Renegade Records, 2001

REVIEW BY: Christopher Thelen


Someone should buy Peter Tagtgren a fish tank... a jigsaw puzzle... a Where's Waldo book... something to give this guy a hobby other than music. I lost count a long time ago of how many bands Tagtgren's working with (the best known undoubtedly Hypocrisy), and how many groups he's produced in the last few years. In terms of staying busy, Tagtgren is the Frank Zappa of extreme metal.

Yet Tagtgren has a side to his music that wants to break out of the death/speed/grind-core aspect - which is what Pain is for. Essentially a one-man band, Tagtgren shows on Pain's latest effort Rebirth that the most qualified person to do a musical marriage of electronic rock and metal is someone who has their roots firmly grounded in the metal scene. And, for the most part, Tagtgren does things amazingly well. If only he had that one missing element which would keep the listener hooked into every beat and note.my_heart_sings_the_harmony_web_ad_alt_250

For someone who is almost legendary in the metal community, Tagtgren is to be commended for staying in the world of industrial/electronic rock as much as he does with these 11 songs. It would have been far too easy for Tagtgren to have relied on lightning-fast rhythms and crunching guitar parts to carry Pain's sound. Instead, he focuses on keyboards and his own vocals, and delivers results which may pleasantly surprise even his most loyal fans.

It's not the easiest transition, though. While the opening track "Supersonic Bitch" is a pleasant enough outing, it doesn't have the hook musically which is able to keep someone's interest throughout the entire song. It's not that Tagtgren doesn't know how to seal the deal musically - "End Of The Line," "Breathing In, Breathing Out" and "She Whipped" are stellar examples of how good this genre can be. But this particular track is missing something which could have pushed it over the edge and into the upper echelon of songs on Rebirth - and I don't pretend to have the answer to that mystery.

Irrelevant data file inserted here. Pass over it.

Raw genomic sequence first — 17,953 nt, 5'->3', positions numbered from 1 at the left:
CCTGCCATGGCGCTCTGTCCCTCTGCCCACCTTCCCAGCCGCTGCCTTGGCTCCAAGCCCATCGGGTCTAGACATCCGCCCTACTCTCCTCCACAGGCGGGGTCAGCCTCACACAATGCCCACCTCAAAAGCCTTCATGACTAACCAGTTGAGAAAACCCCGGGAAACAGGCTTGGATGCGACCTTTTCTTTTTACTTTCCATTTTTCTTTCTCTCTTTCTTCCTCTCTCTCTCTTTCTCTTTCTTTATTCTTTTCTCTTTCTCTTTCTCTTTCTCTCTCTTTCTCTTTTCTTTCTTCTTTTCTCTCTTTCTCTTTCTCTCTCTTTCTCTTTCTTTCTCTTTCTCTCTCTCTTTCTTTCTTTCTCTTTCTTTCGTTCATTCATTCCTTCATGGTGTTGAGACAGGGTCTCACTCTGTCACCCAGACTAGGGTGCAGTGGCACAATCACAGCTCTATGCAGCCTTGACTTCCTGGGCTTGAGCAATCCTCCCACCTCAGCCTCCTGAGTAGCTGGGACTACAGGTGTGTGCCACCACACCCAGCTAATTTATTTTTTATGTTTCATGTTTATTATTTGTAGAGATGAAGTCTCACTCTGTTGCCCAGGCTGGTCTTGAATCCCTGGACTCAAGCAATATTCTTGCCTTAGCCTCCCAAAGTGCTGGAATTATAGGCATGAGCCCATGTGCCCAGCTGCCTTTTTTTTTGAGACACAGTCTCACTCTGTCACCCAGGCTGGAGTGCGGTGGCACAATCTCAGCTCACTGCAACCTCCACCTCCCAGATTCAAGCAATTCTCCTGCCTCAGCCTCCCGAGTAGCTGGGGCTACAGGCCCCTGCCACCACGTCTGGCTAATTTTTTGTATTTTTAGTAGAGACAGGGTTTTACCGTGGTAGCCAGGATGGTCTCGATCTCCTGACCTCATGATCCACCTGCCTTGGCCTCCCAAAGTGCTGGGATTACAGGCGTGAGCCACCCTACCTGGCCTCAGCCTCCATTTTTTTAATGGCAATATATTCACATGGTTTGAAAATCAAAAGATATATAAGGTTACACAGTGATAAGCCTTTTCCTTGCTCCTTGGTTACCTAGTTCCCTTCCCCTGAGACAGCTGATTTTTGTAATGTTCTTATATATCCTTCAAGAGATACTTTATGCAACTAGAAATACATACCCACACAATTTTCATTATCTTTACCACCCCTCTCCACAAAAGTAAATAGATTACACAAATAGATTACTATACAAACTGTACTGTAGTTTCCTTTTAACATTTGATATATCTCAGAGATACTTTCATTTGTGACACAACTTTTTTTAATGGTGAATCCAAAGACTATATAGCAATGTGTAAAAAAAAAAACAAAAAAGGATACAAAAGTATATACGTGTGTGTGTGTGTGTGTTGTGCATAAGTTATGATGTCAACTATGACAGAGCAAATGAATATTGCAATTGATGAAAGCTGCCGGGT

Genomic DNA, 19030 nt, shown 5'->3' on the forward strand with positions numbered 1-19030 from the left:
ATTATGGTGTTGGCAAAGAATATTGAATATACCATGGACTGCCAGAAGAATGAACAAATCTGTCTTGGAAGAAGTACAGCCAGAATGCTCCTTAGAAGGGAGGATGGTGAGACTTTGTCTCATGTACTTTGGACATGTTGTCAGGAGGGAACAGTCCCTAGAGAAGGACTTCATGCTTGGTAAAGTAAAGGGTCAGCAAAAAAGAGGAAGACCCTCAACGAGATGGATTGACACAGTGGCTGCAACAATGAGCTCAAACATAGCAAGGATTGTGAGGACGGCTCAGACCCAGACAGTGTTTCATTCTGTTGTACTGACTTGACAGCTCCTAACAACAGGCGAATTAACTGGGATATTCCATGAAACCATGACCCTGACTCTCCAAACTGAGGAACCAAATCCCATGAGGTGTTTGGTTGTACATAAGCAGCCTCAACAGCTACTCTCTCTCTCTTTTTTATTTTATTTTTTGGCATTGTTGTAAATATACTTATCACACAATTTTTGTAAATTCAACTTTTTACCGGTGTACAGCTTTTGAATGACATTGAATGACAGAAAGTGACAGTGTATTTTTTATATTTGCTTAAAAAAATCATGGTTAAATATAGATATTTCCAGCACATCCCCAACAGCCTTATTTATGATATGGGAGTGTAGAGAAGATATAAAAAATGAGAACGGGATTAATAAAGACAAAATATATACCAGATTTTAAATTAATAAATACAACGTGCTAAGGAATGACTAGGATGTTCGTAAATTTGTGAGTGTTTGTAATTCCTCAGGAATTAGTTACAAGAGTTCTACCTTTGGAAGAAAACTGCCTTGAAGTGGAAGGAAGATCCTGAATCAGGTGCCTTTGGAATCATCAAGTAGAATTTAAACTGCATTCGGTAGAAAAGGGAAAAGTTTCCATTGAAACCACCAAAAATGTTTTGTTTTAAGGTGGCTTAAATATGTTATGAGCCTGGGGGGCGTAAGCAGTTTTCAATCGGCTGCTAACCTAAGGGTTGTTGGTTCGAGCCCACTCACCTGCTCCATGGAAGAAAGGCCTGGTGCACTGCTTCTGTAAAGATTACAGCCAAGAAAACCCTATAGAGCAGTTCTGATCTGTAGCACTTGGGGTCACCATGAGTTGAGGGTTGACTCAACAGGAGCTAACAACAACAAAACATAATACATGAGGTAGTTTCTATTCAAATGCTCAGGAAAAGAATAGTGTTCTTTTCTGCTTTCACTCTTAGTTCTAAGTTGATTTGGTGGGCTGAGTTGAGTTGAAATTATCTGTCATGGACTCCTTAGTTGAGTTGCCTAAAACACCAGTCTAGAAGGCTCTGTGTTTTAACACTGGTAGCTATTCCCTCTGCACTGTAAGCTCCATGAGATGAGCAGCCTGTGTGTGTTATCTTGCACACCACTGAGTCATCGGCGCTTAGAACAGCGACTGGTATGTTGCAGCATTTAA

Indeed, there is not a bad song on Rebirth - though I admit I'm at a loss to explain the transitional piece "12:42" and what it was meant to accomplish. Yet there are times when Tagtgren falls just short of the bullseye, and there are times when he sends the musical dart clean through the board. Why a track like "Suicide Machine" succeeds and another like "Dark Fields Of Pain" doesn't measure up as well, I don't know exactly.

Rebirth also includes a video for "End Of The Line" - just don't ask me to explain what the hell is going on in it, because I can't even begin to decipher it. (Obviously, Tagtgren has seen a few Nine Inch Nails videos.)

Everyone needs some side project to vent off a little steam from one's day job, and Rebirth is proof that Pain is a great project for Tagtgren. Even with my quibbles (which are minor), it's well worth the time to check this one out.

Rating: B+

User Rating: Not Yet Rated



© 2002 Christopher Thelen and The Daily Vault. All rights reserved. Review or any portion may not be reproduced without written permission. Cover art is the intellectual property of Renegade Records, and is used for informational purposes only.